The Muse

It’s a rush when the muse visits, so hopeful and divine. She has been sitting on my shoulder a lot lately. Don’t worry; I’m not developing a neck problem. The muse is not that heavy. That’s because she’s made out of rainbow sparkles and kitty whiskers! Usually I am out and about when she drops by, and often when I’m with my kids, so I quickly dictate the idea into my phone and then send it to myself. I love getting email from the Muse!

This week I was at the computer when it happened. Not surprisingly, the Muse came when I tried something new. I registered for a November writing challenge called Picture Book Idea Month, or PiBoIdMo. Rolls off the tongue, doesn’t it? (Registration is closed, but you can check it out here.) It was started by author Tara Lazar as a companion to National Novel Writing Month, or Nanowrimo. During the 30 days, picture book writers push themselves to generate one book idea per day. Blog posts by other authors are put on the PiBoIdMo website to motivate participants to think and stretch in new ways.

The funny thing about taking part in it is that picture book writers are not supposed to put their ideas online. Rather, we are to keep track ourselves, using the honor system. At the end of November, writers sign a pledge stating that we did indeed do it, if we want the brownie points. All ideas are proprietary and must be protected, which is why there is no sharing. It reminds me of playing the game Password. I can tell you what my ideas are about but not verbalize them precisely. (Actually I can tell you. But then I would have to kill you*.)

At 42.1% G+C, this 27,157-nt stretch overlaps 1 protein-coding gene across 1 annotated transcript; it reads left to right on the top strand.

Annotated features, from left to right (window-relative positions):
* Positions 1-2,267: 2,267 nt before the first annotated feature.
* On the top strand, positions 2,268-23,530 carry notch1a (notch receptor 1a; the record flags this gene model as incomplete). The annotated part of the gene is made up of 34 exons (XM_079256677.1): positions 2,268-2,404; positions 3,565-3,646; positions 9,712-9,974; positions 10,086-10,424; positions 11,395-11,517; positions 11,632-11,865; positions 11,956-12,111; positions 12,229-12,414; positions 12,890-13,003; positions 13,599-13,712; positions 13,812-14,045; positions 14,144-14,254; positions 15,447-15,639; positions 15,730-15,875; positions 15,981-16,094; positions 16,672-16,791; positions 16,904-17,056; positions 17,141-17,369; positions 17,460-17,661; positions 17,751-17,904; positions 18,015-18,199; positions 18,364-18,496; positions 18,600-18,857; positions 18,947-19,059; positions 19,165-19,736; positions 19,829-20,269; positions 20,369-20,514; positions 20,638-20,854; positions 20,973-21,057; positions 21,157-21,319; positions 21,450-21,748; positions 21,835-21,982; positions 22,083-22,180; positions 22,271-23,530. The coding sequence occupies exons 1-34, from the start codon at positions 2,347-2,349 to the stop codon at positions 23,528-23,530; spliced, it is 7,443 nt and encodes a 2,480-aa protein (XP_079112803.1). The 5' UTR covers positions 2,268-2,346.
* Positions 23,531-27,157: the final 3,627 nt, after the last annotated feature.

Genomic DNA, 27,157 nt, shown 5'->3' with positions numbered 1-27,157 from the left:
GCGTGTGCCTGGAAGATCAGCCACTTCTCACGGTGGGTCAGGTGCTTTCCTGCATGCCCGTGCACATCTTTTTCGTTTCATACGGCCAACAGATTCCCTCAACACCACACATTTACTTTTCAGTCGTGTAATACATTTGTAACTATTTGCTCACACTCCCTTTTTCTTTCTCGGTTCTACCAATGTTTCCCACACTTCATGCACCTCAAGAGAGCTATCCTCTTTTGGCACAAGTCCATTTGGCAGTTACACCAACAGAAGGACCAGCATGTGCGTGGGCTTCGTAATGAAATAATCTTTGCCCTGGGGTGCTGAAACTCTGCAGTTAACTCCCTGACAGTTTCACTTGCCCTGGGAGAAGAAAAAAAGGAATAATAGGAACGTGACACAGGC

I admit that the secrecy seems to run contrary to the “we’re in this together” aspect of the PiBoIdMo challenge. It reminds me of the parallel play of toddlers. I suppose that’s the writer’s life, in a nutshell. Writers are all alone doing their thing at the same time. Once in awhile we lift our heads up to make eye contact with one another to mutually acknowledge our shared activity, before looking down again. But, I can’t complain too much since I have a lovely writer’s group to talk to, and they are great at keeping secrets.

This is my first PiBoIdMo and I discovered inspiration very quickly during some of the great “pre-posts” prior to the official kick-off. I discovered Tara Lazar’s list of interesting words, which got me playing with humorous pairings and phrases, amusing sounds, and rhythm. I’ve never written that way before, and it was so much fun. Ideas were running around in my head and I was suddenly inspired to write an alphabet book.

When I was in graduate school studying to become a teacher, I attended a class on children’s books. The instructor said that many picture book authors attempt to write an alphabet book during their careers. I imagined that I’d like to try it out one day, but I never felt inspired. ABC books are an old concept, perhaps representing the most well worn path of all in children’s publishing. It is easy to think that all alphabet book ideas have been done before, because so many have.

However, I was surprised this month when it seemed to happen sort of magically. But it was not out of the blue, though, since I read something that inspired me. Trying something different often leads to something, well, different! Imagine that. (Note to self: Keep this in mind when confronted with writer’s block in the future.)

There is nothing quite like a good writing day. Sometimes I just laugh out loud and the hours spin by. Each new idea shows me that I am growing and developing my voice, and that there is always more to say. It is wonderful doing something I love so much. And, the only way to improve is to do more of it. Thanks, PiBoIdMo!

*Joke: not an actual threat.

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